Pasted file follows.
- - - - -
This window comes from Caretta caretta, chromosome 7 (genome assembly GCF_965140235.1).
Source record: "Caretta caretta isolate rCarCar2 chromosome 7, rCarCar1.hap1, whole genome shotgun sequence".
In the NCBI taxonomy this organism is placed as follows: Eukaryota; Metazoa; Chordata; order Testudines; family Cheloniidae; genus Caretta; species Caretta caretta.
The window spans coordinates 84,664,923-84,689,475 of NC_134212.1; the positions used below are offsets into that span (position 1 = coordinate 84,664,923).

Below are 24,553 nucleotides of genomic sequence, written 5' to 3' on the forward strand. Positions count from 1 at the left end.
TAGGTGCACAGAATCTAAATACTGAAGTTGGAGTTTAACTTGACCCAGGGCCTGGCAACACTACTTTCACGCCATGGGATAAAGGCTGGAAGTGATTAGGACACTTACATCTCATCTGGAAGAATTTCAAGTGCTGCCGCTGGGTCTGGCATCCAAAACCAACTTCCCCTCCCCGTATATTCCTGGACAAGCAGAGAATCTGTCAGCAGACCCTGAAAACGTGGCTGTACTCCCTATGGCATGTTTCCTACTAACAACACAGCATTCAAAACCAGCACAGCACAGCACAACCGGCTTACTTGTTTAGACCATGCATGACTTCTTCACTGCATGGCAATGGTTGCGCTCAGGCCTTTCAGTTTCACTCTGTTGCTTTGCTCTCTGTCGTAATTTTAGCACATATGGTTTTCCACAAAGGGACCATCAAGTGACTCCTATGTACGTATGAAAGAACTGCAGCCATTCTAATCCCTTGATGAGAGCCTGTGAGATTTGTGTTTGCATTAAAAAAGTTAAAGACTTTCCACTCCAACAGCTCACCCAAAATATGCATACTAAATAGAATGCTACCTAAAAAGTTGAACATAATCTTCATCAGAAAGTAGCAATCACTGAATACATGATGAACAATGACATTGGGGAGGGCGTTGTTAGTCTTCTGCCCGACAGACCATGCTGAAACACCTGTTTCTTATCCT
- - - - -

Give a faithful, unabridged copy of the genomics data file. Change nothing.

This window comes from Caretta caretta, chromosome 7 (genome assembly GCF_965140235.1).
Source record: "Caretta caretta isolate rCarCar2 chromosome 7, rCarCar1.hap1, whole genome shotgun sequence".
In the NCBI taxonomy this organism is placed as follows: Eukaryota; Metazoa; Chordata; order Testudines; family Cheloniidae; genus Caretta; species Caretta caretta.
The window spans coordinates 84,664,923-84,689,475 of NC_134212.1; the positions used below are offsets into that span (position 1 = coordinate 84,664,923).

Below are 24,553 nucleotides of genomic sequence, written 5' to 3' on the forward strand. Positions count from 1 at the left end.
TAGGTGCACAGAATCTAAATACTGAAGTTGGAGTTTAACTTGACCCAGGGCCTGGCAACACTACTTTCACGCCATGGGATAAAGGCTGGAAGTGATTAGGACACTTACATCTCATCTGGAAGAATTTCAAGTGCTGCCGCTGGGTCTGGCATCCAAAACCAACTTCCCCTCCCCGTATATTCCTGGACAAGCAGAGAATCTGTCAGCAGACCCTGAAAACGTGGCTGTACTCCCTATGGCATGTTTCCTACTAACAACACAGCATTCAAAACCAGCACAGCACAGCACAACCGGCTTACTTGTTTAGACCATGCATGACTTCTTCACTGCATGGCAATGGTTGCGCTCAGGCCTTTCAGTTTCACTCTGTTGCTTTGCTCTCTGTCGTAATTTTAGCACATATGGTTTTCCACAAAGGGACCATCAAGTGACTCCTATGTACGTATGAAAGAACTGCAGCCATTCTAATCCCTTGATGAGAGCCTGTGAGATTTGTGTTTGCATTAAAAAAGTTAAAGACTTTCCACTCCAACAGCTCACCCAAAATATGCATACTAAATAGAATGCTACCTAAAAAGTTGAACATAATCTTCATCAGAAAGTAGCAATCACTGAATACATGATGAACAATGACATTGGGGAGGGCGTTGTTAGTCTTCTGCCCGACAGACCATGCTGAAACACCTGTTTCTTATCCT